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Shepherd to host October 12 talk about religion’s influence on slaveholding

ISSUED: 5 October 2021

SHEPHERDSTOWN, WV — Shepherd University’s Common Reading program will present “Race, Religion, and Security in the 18th Century Southeastern Borderlands” with Dr. Timothy Fritz on Tuesday, October 12, at 7 p.m. in the Robert C. Byrd Center for Congressional History and Education auditorium.

The event is free, open to the public, and co-sponsored by Shepherd’s Common Reading program and the George Tyler Moore Center for the Study of the Civil War, with support from the Shepherd University Foundation

In his presentation, Fritz will focus on the ways religion factored into the laws and practice of slaveholding on the edges of empire by examining the operation and cultural implications of Anglican missions in South Carolina.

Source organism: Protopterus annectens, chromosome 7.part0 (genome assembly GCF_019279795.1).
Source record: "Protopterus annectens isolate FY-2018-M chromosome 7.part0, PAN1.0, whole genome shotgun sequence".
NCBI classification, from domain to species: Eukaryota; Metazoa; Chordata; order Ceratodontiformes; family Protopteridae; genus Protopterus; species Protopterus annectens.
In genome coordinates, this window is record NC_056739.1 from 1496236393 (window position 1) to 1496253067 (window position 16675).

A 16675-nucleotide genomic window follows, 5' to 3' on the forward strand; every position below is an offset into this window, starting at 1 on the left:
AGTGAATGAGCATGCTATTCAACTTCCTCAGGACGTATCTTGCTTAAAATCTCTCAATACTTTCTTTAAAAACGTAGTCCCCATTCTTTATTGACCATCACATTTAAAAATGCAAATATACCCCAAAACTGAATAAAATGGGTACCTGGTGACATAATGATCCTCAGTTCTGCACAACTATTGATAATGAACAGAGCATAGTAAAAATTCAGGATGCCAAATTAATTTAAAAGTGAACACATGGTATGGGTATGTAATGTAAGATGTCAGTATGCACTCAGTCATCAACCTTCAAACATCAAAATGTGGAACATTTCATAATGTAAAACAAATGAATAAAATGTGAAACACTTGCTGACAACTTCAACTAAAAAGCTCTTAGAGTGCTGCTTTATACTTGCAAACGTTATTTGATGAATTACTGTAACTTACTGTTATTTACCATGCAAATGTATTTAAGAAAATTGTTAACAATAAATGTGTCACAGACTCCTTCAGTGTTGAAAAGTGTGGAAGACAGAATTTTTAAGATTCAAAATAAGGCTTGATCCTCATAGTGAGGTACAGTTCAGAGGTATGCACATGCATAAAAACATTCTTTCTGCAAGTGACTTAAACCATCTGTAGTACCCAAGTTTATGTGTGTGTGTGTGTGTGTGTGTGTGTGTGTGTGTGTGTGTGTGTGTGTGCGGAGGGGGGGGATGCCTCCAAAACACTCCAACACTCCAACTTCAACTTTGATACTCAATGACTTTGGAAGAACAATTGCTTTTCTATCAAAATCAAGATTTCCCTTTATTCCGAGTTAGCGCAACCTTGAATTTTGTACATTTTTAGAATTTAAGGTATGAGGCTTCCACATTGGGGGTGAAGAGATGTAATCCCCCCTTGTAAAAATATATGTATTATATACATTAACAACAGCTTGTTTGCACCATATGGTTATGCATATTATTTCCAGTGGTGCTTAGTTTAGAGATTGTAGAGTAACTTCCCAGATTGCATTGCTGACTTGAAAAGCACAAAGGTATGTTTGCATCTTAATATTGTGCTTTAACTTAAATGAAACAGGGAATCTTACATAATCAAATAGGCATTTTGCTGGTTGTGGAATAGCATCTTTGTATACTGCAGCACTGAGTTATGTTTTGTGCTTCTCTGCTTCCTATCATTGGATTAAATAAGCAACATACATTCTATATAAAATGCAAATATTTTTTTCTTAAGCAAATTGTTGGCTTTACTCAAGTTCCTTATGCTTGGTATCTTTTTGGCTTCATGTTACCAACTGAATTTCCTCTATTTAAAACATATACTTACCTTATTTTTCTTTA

An associate professor of history and chair of the history department at Mount St. Mary’s University, Fritz is a historian of race and early America and has published articles on race, religion, and the early South.

About the Common Reading program:

Shepherd’s Common Reading program provides a common academic experience for all first-year students. The program aims to provide a shared intellectual experience; create a sense of community; encourage reading; promote critical engagement of ideas; set academic expectations; create dialog between students, faculty, staff, and the community; promote interaction between Shepherd and the community; and introduce students to community resources. This year’s common reading book is “Harriet Tubman: The Road to Freedom” by Catherine Clinton, a biography of the woman most recognized for her work on the Underground Railroad.

Those attending events on campus in person will be required to follow Shepherd’s current COVID-19 policies. Before attending this or any campus event, visit our COVID-19 information page to learn what policies are in effect.

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